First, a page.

Document Type

Article

Publication Date

5-2020

Abstract

So-called “snap removal” – removal of a case from state to federal court prior to service on a forum state defendant – has divided federal trial courts for 20 years. Recently, panels of the Second, Third and Fifth Circuits have sided with those supporting the tactic even though it conflicts with the general prohibition on removal when the case includes a forum state defendant, a situation historically viewed as eliminating the need to protect the outsider defendant from possible state court hostility.

Consistent with the public policy underlying diversity jurisdiction – availability of a federal forum to protect against defending claims in an inconvenient or hostile forum – such removals are barred so long as resident defendants are properly joined “and served.” Defendants preferring the federal forum have invested significant resources monitoring state trial dockets in order to race to remove before service on forum defendants can be effectuated.

Where such snap removal is permitted, defendants, both in-state and outsider are allowed to select their preferred forum – an outcome in derogation of the history, purpose, and logic of permitting removal. This clever strategy of defense counsel is facilitated and accelerated by electronic docket monitoring and sometimes (as in the Third Circuit case) attorney trickery amounting to deceit.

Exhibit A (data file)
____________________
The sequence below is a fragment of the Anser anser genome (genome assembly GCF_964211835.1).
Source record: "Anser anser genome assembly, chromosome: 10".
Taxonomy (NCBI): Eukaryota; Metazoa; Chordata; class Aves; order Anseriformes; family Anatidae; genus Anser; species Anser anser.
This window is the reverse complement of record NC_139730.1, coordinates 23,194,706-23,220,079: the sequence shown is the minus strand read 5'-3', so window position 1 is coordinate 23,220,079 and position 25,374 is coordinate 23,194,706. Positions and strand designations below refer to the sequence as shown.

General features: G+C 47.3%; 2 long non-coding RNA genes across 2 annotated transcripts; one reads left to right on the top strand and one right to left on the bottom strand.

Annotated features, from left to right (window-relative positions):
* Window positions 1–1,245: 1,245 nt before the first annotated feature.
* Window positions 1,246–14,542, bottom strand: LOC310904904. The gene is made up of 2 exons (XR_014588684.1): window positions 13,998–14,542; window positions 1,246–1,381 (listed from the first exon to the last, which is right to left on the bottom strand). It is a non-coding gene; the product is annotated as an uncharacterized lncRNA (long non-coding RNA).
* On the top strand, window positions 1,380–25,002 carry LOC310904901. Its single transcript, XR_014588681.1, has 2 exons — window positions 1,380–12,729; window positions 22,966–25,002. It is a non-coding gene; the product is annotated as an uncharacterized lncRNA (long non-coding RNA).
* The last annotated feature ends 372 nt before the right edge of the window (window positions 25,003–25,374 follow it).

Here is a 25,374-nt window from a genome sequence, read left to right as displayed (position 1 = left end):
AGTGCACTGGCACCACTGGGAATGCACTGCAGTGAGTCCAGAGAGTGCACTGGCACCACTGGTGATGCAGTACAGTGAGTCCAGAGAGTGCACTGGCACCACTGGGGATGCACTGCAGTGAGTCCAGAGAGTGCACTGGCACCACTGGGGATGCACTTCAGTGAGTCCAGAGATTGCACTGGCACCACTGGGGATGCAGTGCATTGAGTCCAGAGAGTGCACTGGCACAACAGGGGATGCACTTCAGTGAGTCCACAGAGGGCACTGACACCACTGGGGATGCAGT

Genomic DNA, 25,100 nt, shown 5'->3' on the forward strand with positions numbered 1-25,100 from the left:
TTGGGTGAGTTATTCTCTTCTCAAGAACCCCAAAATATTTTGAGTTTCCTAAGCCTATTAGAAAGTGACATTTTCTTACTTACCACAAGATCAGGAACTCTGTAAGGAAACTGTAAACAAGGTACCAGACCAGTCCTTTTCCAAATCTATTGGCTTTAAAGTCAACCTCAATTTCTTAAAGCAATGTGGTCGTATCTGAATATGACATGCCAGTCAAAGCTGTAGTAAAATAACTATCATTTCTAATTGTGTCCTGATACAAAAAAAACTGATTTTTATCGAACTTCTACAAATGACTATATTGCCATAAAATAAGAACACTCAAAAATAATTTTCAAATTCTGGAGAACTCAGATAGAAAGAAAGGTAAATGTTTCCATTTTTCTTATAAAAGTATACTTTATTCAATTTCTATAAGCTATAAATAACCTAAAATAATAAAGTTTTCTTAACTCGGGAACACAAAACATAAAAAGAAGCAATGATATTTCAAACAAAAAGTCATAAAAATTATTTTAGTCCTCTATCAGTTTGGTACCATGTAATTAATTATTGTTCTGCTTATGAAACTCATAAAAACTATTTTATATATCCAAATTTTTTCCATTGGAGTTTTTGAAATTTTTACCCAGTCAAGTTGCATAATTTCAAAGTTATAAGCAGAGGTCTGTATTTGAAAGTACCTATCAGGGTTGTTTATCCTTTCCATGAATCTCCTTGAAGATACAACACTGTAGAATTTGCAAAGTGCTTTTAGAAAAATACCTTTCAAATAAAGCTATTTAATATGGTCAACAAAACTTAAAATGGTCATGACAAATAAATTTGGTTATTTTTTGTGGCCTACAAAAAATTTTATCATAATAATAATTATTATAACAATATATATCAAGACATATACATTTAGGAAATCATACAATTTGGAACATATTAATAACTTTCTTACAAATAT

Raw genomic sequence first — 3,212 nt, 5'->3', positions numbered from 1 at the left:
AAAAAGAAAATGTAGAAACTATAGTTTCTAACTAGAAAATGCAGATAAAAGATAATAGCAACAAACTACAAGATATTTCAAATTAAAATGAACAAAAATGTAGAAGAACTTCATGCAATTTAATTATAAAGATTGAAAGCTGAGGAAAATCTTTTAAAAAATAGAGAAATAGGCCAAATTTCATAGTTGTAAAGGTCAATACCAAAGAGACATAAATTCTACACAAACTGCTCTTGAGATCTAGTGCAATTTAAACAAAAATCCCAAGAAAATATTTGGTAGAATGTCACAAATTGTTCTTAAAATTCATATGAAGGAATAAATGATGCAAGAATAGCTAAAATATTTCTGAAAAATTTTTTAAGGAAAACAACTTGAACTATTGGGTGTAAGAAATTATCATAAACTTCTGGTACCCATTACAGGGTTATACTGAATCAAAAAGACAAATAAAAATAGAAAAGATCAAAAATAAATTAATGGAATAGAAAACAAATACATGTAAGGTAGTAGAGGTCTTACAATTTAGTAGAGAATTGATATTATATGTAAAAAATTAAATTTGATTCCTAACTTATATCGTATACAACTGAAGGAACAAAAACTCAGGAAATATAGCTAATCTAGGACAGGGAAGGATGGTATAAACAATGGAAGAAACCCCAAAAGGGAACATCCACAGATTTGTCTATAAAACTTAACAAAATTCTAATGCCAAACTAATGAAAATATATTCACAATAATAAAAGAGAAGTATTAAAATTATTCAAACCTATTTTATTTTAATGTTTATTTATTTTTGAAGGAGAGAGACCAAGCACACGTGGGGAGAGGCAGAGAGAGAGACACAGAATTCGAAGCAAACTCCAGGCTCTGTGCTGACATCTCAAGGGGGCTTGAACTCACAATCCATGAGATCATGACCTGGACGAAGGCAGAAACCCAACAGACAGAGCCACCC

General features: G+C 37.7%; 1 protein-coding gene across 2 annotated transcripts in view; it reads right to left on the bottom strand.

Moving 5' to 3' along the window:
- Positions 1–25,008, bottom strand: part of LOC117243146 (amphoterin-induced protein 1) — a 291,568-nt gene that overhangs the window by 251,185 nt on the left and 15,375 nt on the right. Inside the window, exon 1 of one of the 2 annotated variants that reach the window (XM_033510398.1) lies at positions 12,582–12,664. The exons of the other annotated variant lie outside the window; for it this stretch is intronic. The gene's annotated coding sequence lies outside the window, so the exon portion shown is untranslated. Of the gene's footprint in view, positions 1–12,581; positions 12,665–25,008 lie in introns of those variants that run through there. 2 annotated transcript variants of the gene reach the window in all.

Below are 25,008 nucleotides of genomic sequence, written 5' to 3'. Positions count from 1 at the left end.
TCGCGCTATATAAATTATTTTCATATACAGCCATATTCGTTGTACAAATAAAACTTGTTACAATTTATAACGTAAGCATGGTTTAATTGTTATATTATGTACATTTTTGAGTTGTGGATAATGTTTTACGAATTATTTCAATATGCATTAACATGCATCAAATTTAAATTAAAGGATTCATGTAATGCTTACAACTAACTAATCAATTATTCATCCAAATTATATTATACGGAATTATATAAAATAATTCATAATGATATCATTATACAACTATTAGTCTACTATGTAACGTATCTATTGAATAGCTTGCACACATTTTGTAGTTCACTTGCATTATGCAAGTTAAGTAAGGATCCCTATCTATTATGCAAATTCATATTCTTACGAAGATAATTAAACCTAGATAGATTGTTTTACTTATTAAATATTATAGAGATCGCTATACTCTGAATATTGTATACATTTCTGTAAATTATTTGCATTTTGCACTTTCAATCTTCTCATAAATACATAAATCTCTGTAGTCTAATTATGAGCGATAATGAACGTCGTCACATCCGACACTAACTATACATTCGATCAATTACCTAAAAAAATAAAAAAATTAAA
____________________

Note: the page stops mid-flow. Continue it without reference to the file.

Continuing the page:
The recent federal appellate decisions are regrettable both in taking the wrong fork of the metaphorical road regarding snap removal and in shifting the trial court landscape from one of resistance to snap removal to one of toleration.

Disturbingly, the appellate decisions (without recorded dissent) analyzed the issue through the simplistic lens of textual literalism with narry a nod to the history, purpose, and public policy of federal removal law. In doing so, the Circuit panels not only reached a problematic result but also displayed an impoverished interpretative methodology.

Corrective action by Congress can put a stop to these mistaken results in a manner that vindicates the intent and purpose of the 1948 Congress that added the service requirement and that adequately protects the interests of both plaintiffs and defendants. We outline and assess the most prominent suggestions for fixing the snap removal problem, including our own preferred solution.

Publication Citation

UNLV William S. Boyd School of Law Legal Studies Research Paper Series.

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